How to Grow a Jade Plant into a Tree?

Jade trees are versatile plants that create a distinguished feel to the garden. But how do you cultivate your jade plant into a jade tree?

How to Grow a Jade Plant into a Tree


  • strategically pruning jade plant stems and leaves helps to encourage growth into a tree shape
  • ensuring you provide the proper care helps your jade tree to recover from the pruning sessions
  • understanding where to trim jade plants helps to thicken the trunk and prevents leggy growth

You may be trying to grow a jade plant (crassula ovata) into a tree to fill out some space in your ornamental garden, to line a driveway, or because you are trying to create a Jade Tree bonsai.

The key to achieving a beautiful jade tree is 1) patience and 2) understanding where and how to prune your jade plant to encourage vertical growth. You also want to encourage the main stem of your jade plant to thicken and resemble an old tree trunk – we’ll cover that later in this article.

How to Grow a Jade Plant into a Tree

We know you are keen to get into the pruning process for encouraging your jade plant (money plant) into a tree, so we’ll jump straight in.

However, it is essential to understand pruning is only part of the process. Successfully growing a jade tree requires a holistic approach. This includes providing the proper care AND conditions for it to recover and thrive.

1. Begin Young

One of the keys to developing a well-balanced jade tree is to begin training it early. When your jade plant is small (around 5-6 inches), begin to cut the top of the plant. Locate a brown ring around the stem and cut just above the ring.

This has a few knock-on effects.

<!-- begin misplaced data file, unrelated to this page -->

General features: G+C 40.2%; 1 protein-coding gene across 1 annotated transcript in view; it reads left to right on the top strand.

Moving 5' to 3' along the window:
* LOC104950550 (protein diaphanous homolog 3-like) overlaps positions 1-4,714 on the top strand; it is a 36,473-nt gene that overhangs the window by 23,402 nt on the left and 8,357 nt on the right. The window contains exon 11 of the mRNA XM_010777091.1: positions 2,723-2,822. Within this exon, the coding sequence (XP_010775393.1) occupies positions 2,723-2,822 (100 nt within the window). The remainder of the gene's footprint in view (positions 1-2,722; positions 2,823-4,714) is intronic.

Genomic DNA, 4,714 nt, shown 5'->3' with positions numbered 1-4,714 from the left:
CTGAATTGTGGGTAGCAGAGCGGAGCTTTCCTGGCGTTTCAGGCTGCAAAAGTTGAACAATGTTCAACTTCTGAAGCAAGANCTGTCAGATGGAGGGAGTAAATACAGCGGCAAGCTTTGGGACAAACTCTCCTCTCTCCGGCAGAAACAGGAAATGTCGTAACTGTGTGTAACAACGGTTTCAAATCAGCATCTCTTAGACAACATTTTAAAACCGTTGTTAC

1. Continually cutting the top will encourage the main stem to thicken and develop into a trunk. At the point that you cut, new branches will develop that you can cultivate and shape into a beautiful tree shape.

Here is a picture of my miniature jade tree in my succulent bowl. You can see where I cut this Jade a few seasons ago, which has developed into a beautiful tree.

Jade tree showing where to cut for topping it off
Where to cut Jade Tree for thicker trunk

Unfortunately, we had a rat take a liking to our succulent bowl, and it broke a branch off my Jade tree this past winter (pictured below). You can see that the fallen branch has self-propagated itself into the soil and is now growing a completely separate jade plant.

Jade Tree Broken Stem with self propagated branch

You can read more about how to propagate leaf cuttings (and more about our troublesome rat) in THIS TUTORIAL.

2. Shaping a Jade Tree with Branches

This is the part that we sincerely enjoy – trimming and shaping your Jade tree.

Once your Jade plant has a few branches, it is time to embrace some artistic inspiration and take a step back.

Look at the shape of your existing jade plant and visualize the tree shape you aim to grow. Begin manipulating your plant to encourage (or discourage growth) in different areas of your Jade plant.

This means:

  • Pruning back any areas that are too bushy, or
  • Encouraging growth in areas that are too light is sparse. You can encourage growth by nipping off some leaves or topping new growth at the tips of the branches. Like the topping we discussed before, new branches will develop at the points you cut.

It may take a few seasons to get your jade tree growing in the shape and structure you want. But, believe us when we say the result will be worth it!

For example, in the image below you can see that new growth is already establishing itself on the broken part of our tree where the rat broke off one of the main structural parts of the Jade tree.

New Growth Jade Tree
New growth already replacing broken part of the tree

3. Pruning for Maintenance